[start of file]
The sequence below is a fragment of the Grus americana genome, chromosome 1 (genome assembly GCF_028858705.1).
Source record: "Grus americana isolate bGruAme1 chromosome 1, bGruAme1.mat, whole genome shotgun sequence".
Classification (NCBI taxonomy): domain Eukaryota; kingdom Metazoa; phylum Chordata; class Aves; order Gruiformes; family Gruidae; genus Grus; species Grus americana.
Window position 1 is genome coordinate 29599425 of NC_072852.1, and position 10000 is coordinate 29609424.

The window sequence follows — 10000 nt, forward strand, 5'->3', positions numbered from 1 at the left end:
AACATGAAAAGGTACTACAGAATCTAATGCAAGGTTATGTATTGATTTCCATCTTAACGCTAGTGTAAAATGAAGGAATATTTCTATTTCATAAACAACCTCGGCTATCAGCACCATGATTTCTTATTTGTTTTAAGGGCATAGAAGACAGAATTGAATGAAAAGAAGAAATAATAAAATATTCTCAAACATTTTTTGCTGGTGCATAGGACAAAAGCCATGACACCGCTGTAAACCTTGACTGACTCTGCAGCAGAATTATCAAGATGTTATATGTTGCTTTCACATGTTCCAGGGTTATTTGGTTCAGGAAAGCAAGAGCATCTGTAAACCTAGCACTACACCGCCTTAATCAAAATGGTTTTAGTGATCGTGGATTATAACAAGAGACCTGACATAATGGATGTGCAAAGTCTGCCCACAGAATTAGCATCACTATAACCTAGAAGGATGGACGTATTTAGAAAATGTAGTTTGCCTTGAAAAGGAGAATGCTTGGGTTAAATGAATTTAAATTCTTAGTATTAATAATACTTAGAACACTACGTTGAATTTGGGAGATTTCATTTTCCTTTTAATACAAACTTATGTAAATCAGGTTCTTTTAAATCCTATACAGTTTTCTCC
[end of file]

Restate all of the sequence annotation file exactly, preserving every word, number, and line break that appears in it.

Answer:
The sequence below is a fragment of the Grus americana genome, chromosome 1 (genome assembly GCF_028858705.1).
Source record: "Grus americana isolate bGruAme1 chromosome 1, bGruAme1.mat, whole genome shotgun sequence".
Classification (NCBI taxonomy): domain Eukaryota; kingdom Metazoa; phylum Chordata; class Aves; order Gruiformes; family Gruidae; genus Grus; species Grus americana.
Window position 1 is genome coordinate 29599425 of NC_072852.1, and position 10000 is coordinate 29609424.

The window sequence follows — 10000 nt, forward strand, 5'->3', positions numbered from 1 at the left end:
AACATGAAAAGGTACTACAGAATCTAATGCAAGGTTATGTATTGATTTCCATCTTAACGCTAGTGTAAAATGAAGGAATATTTCTATTTCATAAACAACCTCGGCTATCAGCACCATGATTTCTTATTTGTTTTAAGGGCATAGAAGACAGAATTGAATGAAAAGAAGAAATAATAAAATATTCTCAAACATTTTTTGCTGGTGCATAGGACAAAAGCCATGACACCGCTGTAAACCTTGACTGACTCTGCAGCAGAATTATCAAGATGTTATATGTTGCTTTCACATGTTCCAGGGTTATTTGGTTCAGGAAAGCAAGAGCATCTGTAAACCTAGCACTACACCGCCTTAATCAAAATGGTTTTAGTGATCGTGGATTATAACAAGAGACCTGACATAATGGATGTGCAAAGTCTGCCCACAGAATTAGCATCACTATAACCTAGAAGGATGGACGTATTTAGAAAATGTAGTTTGCCTTGAAAAGGAGAATGCTTGGGTTAAATGAATTTAAATTCTTAGTATTAATAATACTTAGAACACTACGTTGAATTTGGGAGATTTCATTTTCCTTTTAATACAAACTTATGTAAATCAGGTTCTTTTAAATCCTATACAGTTTTCTCC